It is difficult to draw a precise boundary as to what counts as an exclusive carpet but most carpet connoisseurs nevertheless agree on the following definition: It is a carpet with exceptional detail knotted by hand in a workshop by experienced, professional carpet weavers. The material used must be of superior quality and have a knot density of at least 600,000 knots per square metre.
The one thing we can say is that an exclusive carpet first and foremost is hand woven and there is an incredible number of hours of hard work and a high level of concentration behind the finished carpet. The finest carpets are woven in varying sizes in studios and in more orderly conditions than, for example, nomadic camps or in the homes where carpets are also woven. The tools used are of a high quality to eliminate any damage to the carpet during the work and the concentration level is high during the weaving process. Most studios with exclusive hand-woven carpets are mainly in Iran (Persia) in cities including Tabriz, Keshan, Isfahan, Nain and Ghom but also in Turkey (Anatolia) and in the city of Hereke near Istanbul. Naturally, the carpets produced all have their distinct style that can be traced back to the city or region they come from.
A common theme with virtually all exclusive carpets is that they have a high knot density, often between 600,000 knots per square metre up to, and sometimes more than, one million and we are then talking mainly about the type of carpets like Isfahan, Ghom, Täbriz, Nain, Keshan and Hereke. Many of these carpets have an element of silk, sometimes with gold and silver, to enhance the details, and really fine and detailed carpets can be knotted entirely in silk, which ensures a fine detail to the carpets that is difficult to surpass. There are examples where legends and famous incidents are incorporated into the carpets that in certain cases retell an historical event in a beautiful and illustrative way. If you have ever seen an exclusive carpet you cannot help but wonder how it is possible to produce something so beautiful using a method that goes so far back in time!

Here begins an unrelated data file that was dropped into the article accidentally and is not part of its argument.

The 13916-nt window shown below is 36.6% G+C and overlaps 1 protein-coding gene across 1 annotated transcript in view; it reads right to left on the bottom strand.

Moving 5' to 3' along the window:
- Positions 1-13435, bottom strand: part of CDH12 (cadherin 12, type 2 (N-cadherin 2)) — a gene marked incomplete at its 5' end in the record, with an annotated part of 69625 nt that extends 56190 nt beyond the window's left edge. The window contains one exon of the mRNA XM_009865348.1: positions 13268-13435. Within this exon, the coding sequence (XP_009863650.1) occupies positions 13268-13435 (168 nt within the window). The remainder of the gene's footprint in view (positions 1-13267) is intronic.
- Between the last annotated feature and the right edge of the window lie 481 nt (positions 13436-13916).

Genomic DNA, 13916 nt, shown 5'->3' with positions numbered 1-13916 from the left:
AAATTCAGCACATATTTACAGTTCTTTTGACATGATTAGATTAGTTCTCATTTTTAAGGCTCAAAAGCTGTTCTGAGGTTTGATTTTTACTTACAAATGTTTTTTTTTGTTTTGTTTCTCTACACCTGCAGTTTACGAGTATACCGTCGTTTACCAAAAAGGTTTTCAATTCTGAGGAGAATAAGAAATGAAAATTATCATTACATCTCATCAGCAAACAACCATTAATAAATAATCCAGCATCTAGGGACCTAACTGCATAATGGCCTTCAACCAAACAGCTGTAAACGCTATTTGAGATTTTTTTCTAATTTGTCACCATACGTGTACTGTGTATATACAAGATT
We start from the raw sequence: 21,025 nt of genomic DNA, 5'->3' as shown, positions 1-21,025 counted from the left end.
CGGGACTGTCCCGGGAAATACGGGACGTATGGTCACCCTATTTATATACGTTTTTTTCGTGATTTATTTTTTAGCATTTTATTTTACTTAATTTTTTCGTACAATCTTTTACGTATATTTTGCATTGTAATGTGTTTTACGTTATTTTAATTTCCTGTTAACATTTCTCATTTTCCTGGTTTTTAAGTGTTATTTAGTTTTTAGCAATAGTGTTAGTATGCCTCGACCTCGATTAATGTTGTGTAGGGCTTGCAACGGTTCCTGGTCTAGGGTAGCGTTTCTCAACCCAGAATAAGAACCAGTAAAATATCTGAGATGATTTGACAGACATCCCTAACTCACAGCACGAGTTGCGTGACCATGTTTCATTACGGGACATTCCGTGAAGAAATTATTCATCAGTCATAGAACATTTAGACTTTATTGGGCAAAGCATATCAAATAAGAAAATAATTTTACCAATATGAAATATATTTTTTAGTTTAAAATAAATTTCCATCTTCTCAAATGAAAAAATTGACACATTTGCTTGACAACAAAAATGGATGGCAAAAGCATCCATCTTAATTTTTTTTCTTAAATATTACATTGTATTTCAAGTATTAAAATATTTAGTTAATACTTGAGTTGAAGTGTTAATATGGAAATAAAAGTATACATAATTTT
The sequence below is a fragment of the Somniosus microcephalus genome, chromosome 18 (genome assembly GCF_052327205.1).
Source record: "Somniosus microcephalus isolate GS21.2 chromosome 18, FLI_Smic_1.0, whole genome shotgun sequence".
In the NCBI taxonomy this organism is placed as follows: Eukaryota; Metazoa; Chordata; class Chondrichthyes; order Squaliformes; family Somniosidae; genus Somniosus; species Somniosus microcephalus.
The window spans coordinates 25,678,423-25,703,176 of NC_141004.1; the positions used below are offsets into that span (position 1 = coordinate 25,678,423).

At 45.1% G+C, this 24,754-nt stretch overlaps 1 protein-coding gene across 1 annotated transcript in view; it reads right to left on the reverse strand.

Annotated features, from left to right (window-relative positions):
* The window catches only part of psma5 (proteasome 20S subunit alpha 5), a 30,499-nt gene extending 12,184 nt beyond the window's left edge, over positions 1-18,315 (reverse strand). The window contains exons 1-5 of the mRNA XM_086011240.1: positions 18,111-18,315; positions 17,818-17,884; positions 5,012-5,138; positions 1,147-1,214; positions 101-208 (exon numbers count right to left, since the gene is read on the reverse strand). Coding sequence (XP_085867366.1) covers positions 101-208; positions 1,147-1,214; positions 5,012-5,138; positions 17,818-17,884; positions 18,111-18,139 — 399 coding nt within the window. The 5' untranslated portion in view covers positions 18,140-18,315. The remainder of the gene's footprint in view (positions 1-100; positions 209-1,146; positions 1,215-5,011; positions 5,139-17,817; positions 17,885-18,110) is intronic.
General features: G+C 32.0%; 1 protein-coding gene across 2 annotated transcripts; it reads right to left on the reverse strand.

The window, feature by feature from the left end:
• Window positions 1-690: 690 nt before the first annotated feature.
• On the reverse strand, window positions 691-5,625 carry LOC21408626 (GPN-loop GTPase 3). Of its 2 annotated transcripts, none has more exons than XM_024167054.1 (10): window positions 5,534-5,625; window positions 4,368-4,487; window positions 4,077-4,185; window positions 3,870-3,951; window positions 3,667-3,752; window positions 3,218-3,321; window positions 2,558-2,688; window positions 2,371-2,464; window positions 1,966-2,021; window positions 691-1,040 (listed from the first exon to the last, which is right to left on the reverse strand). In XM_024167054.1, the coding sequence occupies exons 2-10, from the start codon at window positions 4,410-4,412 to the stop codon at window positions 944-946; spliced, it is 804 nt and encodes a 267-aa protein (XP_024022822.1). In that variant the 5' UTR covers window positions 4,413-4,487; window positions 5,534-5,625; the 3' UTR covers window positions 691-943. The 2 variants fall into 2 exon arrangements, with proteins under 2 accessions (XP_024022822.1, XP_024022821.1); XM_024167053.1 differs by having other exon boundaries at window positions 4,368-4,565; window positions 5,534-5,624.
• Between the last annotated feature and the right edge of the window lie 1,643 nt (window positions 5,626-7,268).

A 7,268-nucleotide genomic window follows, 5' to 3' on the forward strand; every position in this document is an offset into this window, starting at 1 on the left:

This type of carpet, ideally in a large format, is considered as very exclusive and has for centuries been a natural feature in most royal palaces and castles around the world. A hand-woven carpet in these beautiful settings has undoubtedly heightened the impression of elegance and luxury and can be found even today in many government buildings and ministries. It is not unusual to actually put as many resources into decorating buildings as it costs to build them, which gives the impression that you want to show off an environment that is as representative as possible, and indicate a high status. These beautiful carpets are, where they are laid, a reminder that they are actually priceless treasures and not least an exquisite cultural heritage that is worth preserving for the future. Of course there are a lot of exclusive carpets also to be seen in museums around the world, and some find their way into collectors' homes, often at a high price.
In addition to a high knot density in the carpets, there are many other factors that come into play when it comes to classifying them as exclusive. We have mentioned that the most detailed carpets are knotted entirely in silk and, in carpets where silk is a feature used to enhance the details, only the finest wool from sheep called cork wool is used. This wool comes from the neck of the sheep and has a high content of wool grease, making it soft and easy to work with. For the dying of the yarn only natural dyes are used obtained from plants and minerals, and combinations of dyes in the carpets are chosen with the utmost care to ensure the best possible harmony. Nothing is left to chance when knotting an exclusive carpet and accuracy is a consistent aspect throughout the entire manufacturing process in order to achieve the required quality for the carpet.
Almost all hand-woven, exclusive carpets bear a signature that is woven into the short side of the carpet. It is common for this signature to be accompanied by, for example, the Iranian flag and examples of signed mats might include Habibian (Nain), Imani (Ghom), Enteshari (Isfahan) and the city in which the carpet was made is usually woven in.
It is possible today to find exclusive carpets on the market but we would like to issue a forewarning that it will be harder to find these in the future. The main reason is that many talented weavers have stopped working due to old age, and that there are no natural heirs to take over the reins. Young people are looking to other professions and it is rarer that you follow in your father's footsteps, which means the tradition is slowly dying out. It is also a major investment in time and materials for the major studios, and in some cases they choose to spend more on utility carpets which have less detail but are quicker to knot and are therefore a better revenue stream. So if you see a beautiful, hand-woven, signed exclusive carpet that you like - buy it, tomorrow may be too late!
Some examples of exclusive carpets:
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